Tuesday, August 12, 2008

The Singapore Property Market: Personal Take I

In this post, I am going to give my two cents on the Singapore property market. As with people giving their two cents, usually it is worth about one cent, esp when people try to give their two cents in some arena where another 10,000 people already gave their answers to 6 million dollar questions. So always do your own analysis and learn to be an independent thinker. I think that should be everybody's goal and that means also you shouldn't be reading the rest of this post. Hehe.

But read lah, just for entertainment lor.

So back to the Singapore property market, I belong to the bearish camp, and the following would be my rationale:

Lets start with today's $1,000 psf, a sort of low benchmark for ppty in some prime locations. But we have to start somewhere, so let's just use $1,000 psf. This means a 1,000 sqf condo will cost $1mn. In order to justify $1mn on the property, I would say that the rental yield needs to be 5%.

Actually in the industry pple use 4% and they call this the cap rate, but I try to be conservative here. You can also think of this as assuming that the PER for the property is 20x, which will give an earnings yield of 5%.

As you can see, PER of 20x is not cheap at all, but if we use a lower PER or higher yield, in will only further prove my point: the property market has gotten too expensive. So let's just stick to this 5% yield.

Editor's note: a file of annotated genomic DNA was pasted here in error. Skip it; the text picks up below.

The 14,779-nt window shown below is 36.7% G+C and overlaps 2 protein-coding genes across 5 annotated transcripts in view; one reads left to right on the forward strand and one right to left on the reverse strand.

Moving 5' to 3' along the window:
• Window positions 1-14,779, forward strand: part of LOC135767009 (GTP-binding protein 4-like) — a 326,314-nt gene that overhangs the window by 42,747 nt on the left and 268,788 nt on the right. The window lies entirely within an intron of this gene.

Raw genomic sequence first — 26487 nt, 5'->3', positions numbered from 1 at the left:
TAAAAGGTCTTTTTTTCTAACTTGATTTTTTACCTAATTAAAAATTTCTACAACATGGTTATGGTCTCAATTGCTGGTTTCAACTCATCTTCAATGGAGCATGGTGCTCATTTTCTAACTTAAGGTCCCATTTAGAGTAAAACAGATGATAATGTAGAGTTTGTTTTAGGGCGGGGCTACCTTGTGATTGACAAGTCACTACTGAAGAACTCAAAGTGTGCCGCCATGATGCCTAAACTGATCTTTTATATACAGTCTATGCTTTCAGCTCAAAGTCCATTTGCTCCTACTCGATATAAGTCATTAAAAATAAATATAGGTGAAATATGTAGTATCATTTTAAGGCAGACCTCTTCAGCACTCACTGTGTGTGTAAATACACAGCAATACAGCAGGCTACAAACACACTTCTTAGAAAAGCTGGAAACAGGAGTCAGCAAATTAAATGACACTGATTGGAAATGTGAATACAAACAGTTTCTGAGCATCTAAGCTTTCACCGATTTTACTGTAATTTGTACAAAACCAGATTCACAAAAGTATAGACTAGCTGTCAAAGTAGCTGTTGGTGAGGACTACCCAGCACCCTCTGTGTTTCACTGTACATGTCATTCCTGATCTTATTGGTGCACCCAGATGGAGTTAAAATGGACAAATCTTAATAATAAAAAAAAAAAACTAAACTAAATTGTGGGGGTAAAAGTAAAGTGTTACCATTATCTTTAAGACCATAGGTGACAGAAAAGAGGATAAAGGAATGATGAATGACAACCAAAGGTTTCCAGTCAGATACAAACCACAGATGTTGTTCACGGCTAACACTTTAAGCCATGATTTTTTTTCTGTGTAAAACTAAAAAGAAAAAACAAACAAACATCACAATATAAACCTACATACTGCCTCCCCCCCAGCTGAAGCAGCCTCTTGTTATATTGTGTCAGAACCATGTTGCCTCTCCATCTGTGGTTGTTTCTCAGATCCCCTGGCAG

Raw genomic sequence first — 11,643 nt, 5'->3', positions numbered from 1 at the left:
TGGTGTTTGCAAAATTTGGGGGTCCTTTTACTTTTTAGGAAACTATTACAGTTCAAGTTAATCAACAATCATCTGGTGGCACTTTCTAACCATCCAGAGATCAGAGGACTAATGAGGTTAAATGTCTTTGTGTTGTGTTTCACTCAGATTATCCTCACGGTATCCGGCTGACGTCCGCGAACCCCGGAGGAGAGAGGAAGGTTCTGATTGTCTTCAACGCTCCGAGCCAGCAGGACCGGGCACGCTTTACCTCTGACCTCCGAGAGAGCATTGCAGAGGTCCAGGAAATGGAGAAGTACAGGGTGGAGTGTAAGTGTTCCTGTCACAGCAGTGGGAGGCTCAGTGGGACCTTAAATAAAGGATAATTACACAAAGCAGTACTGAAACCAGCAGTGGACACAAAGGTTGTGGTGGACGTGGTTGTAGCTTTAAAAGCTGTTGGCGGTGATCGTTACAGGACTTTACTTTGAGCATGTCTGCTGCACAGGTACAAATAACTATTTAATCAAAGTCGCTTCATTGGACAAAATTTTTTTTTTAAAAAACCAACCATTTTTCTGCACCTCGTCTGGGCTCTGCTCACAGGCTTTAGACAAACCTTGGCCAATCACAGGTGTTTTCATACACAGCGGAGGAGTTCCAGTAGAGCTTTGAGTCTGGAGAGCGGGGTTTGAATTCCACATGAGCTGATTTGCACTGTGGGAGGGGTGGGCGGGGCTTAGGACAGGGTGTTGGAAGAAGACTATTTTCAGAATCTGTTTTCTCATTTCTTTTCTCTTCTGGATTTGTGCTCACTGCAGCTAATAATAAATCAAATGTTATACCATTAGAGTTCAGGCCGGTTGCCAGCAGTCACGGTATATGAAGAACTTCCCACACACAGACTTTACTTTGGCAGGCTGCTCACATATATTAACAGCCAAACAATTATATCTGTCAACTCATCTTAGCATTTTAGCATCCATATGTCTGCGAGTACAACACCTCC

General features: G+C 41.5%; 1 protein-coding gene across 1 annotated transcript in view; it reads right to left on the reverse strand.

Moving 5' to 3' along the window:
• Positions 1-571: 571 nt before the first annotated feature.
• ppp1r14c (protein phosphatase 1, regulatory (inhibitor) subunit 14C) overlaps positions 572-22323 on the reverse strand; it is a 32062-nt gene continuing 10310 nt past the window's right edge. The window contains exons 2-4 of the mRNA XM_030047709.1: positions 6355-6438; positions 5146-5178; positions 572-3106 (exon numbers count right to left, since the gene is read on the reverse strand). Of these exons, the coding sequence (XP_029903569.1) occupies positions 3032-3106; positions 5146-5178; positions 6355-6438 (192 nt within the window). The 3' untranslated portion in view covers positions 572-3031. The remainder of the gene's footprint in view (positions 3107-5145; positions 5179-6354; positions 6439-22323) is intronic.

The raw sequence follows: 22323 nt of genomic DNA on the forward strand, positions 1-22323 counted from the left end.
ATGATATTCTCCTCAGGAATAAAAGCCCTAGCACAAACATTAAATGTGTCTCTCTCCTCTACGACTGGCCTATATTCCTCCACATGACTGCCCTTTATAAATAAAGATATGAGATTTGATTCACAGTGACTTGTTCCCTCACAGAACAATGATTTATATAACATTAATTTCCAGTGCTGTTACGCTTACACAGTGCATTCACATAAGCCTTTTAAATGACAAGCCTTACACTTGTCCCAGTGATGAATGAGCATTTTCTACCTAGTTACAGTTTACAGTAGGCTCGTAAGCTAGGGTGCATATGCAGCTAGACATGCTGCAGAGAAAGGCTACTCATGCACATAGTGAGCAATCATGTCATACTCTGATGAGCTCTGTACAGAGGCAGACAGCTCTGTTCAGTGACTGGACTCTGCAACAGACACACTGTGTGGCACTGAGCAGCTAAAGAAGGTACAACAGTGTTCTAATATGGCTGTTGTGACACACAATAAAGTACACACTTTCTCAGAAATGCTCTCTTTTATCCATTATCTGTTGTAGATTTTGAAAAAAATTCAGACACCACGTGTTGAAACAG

With the yield at 5% it means that the property priced at $1mn should fetch you $50k rental per yr if you rent it out. This works out to be $4,000 plus per mth. The 90th percentile household salary in Singapore is $12,000, so basically only 10% of Singaporean household can afford to rent this place, assuming that they are willing to fork out 33% their household salary on rental.

Ok most pple won't, or rather couldn't, bcos they spend like 90% of their salary. Esp for Singaporeans, we hate to fork out cash for mortgage. And it is impossible to use just CPF to pay for a $1mn mortgage. Well the point here is that this property cannot be rented out easily to Singaporean households or foreign workers earning less than $12,000 per mth.

Link to Singaporean household income

Stay tuned for Part 2!


  1. speculative buyers are holding on until TOP, when they have to fork out more cold hard cash. May see another leg down..

  2. that is quite true. 2009 and 2010 would be interesting times, may see some spectacular bankruptcies. Hehe.